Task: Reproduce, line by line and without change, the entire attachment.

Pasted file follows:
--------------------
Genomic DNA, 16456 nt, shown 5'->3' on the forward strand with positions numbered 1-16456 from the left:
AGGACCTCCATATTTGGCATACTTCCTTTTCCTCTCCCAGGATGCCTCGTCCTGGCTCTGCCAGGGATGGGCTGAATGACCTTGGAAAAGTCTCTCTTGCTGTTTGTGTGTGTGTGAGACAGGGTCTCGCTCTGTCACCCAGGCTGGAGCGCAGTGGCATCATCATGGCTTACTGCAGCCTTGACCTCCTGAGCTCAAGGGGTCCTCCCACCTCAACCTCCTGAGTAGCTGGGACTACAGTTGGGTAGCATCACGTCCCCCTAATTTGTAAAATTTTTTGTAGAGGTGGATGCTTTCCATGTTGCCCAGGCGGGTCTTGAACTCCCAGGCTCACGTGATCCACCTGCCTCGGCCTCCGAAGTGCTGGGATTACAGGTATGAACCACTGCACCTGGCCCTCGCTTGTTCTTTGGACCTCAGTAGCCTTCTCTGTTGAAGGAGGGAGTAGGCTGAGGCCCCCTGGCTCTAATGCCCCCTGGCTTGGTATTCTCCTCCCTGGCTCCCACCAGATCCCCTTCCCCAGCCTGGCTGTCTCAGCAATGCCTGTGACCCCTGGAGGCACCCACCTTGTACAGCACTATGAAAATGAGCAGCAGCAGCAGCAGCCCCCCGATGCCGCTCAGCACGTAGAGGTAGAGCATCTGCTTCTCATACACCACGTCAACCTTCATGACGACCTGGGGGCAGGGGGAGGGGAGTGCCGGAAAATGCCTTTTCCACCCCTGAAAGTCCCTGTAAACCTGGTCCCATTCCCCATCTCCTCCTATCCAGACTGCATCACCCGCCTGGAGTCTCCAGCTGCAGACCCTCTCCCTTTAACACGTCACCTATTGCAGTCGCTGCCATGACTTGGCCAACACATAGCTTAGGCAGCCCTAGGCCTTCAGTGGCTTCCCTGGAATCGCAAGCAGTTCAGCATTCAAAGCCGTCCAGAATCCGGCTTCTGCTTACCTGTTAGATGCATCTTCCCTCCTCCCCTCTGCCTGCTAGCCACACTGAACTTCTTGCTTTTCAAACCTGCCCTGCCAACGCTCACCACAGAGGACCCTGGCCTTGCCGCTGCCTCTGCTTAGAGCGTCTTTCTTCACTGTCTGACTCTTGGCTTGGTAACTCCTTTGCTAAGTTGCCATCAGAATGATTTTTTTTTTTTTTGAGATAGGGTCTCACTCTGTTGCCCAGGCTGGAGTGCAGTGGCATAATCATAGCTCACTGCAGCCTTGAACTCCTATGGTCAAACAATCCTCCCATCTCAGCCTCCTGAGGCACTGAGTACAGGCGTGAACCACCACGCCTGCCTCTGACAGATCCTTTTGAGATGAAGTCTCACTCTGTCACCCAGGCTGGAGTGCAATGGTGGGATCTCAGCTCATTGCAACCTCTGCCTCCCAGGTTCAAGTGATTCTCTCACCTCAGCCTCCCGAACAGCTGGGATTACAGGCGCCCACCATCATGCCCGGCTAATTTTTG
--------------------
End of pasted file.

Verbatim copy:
Genomic DNA, 16456 nt, shown 5'->3' on the forward strand with positions numbered 1-16456 from the left:
AGGACCTCCATATTTGGCATACTTCCTTTTCCTCTCCCAGGATGCCTCGTCCTGGCTCTGCCAGGGATGGGCTGAATGACCTTGGAAAAGTCTCTCTTGCTGTTTGTGTGTGTGTGAGACAGGGTCTCGCTCTGTCACCCAGGCTGGAGCGCAGTGGCATCATCATGGCTTACTGCAGCCTTGACCTCCTGAGCTCAAGGGGTCCTCCCACCTCAACCTCCTGAGTAGCTGGGACTACAGTTGGGTAGCATCACGTCCCCCTAATTTGTAAAATTTTTTGTAGAGGTGGATGCTTTCCATGTTGCCCAGGCGGGTCTTGAACTCCCAGGCTCACGTGATCCACCTGCCTCGGCCTCCGAAGTGCTGGGATTACAGGTATGAACCACTGCACCTGGCCCTCGCTTGTTCTTTGGACCTCAGTAGCCTTCTCTGTTGAAGGAGGGAGTAGGCTGAGGCCCCCTGGCTCTAATGCCCCCTGGCTTGGTATTCTCCTCCCTGGCTCCCACCAGATCCCCTTCCCCAGCCTGGCTGTCTCAGCAATGCCTGTGACCCCTGGAGGCACCCACCTTGTACAGCACTATGAAAATGAGCAGCAGCAGCAGCAGCCCCCCGATGCCGCTCAGCACGTAGAGGTAGAGCATCTGCTTCTCATACACCACGTCAACCTTCATGACGACCTGGGGGCAGGGGGAGGGGAGTGCCGGAAAATGCCTTTTCCACCCCTGAAAGTCCCTGTAAACCTGGTCCCATTCCCCATCTCCTCCTATCCAGACTGCATCACCCGCCTGGAGTCTCCAGCTGCAGACCCTCTCCCTTTAACACGTCACCTATTGCAGTCGCTGCCATGACTTGGCCAACACATAGCTTAGGCAGCCCTAGGCCTTCAGTGGCTTCCCTGGAATCGCAAGCAGTTCAGCATTCAAAGCCGTCCAGAATCCGGCTTCTGCTTACCTGTTAGATGCATCTTCCCTCCTCCCCTCTGCCTGCTAGCCACACTGAACTTCTTGCTTTTCAAACCTGCCCTGCCAACGCTCACCACAGAGGACCCTGGCCTTGCCGCTGCCTCTGCTTAGAGCGTCTTTCTTCACTGTCTGACTCTTGGCTTGGTAACTCCTTTGCTAAGTTGCCATCAGAATGATTTTTTTTTTTTTTGAGATAGGGTCTCACTCTGTTGCCCAGGCTGGAGTGCAGTGGCATAATCATAGCTCACTGCAGCCTTGAACTCCTATGGTCAAACAATCCTCCCATCTCAGCCTCCTGAGGCACTGAGTACAGGCGTGAACCACCACGCCTGCCTCTGACAGATCCTTTTGAGATGAAGTCTCACTCTGTCACCCAGGCTGGAGTGCAATGGTGGGATCTCAGCTCATTGCAACCTCTGCCTCCCAGGTTCAAGTGATTCTCTCACCTCAGCCTCCCGAACAGCTGGGATTACAGGCGCCCACCATCATGCCCGGCTAATTTTTG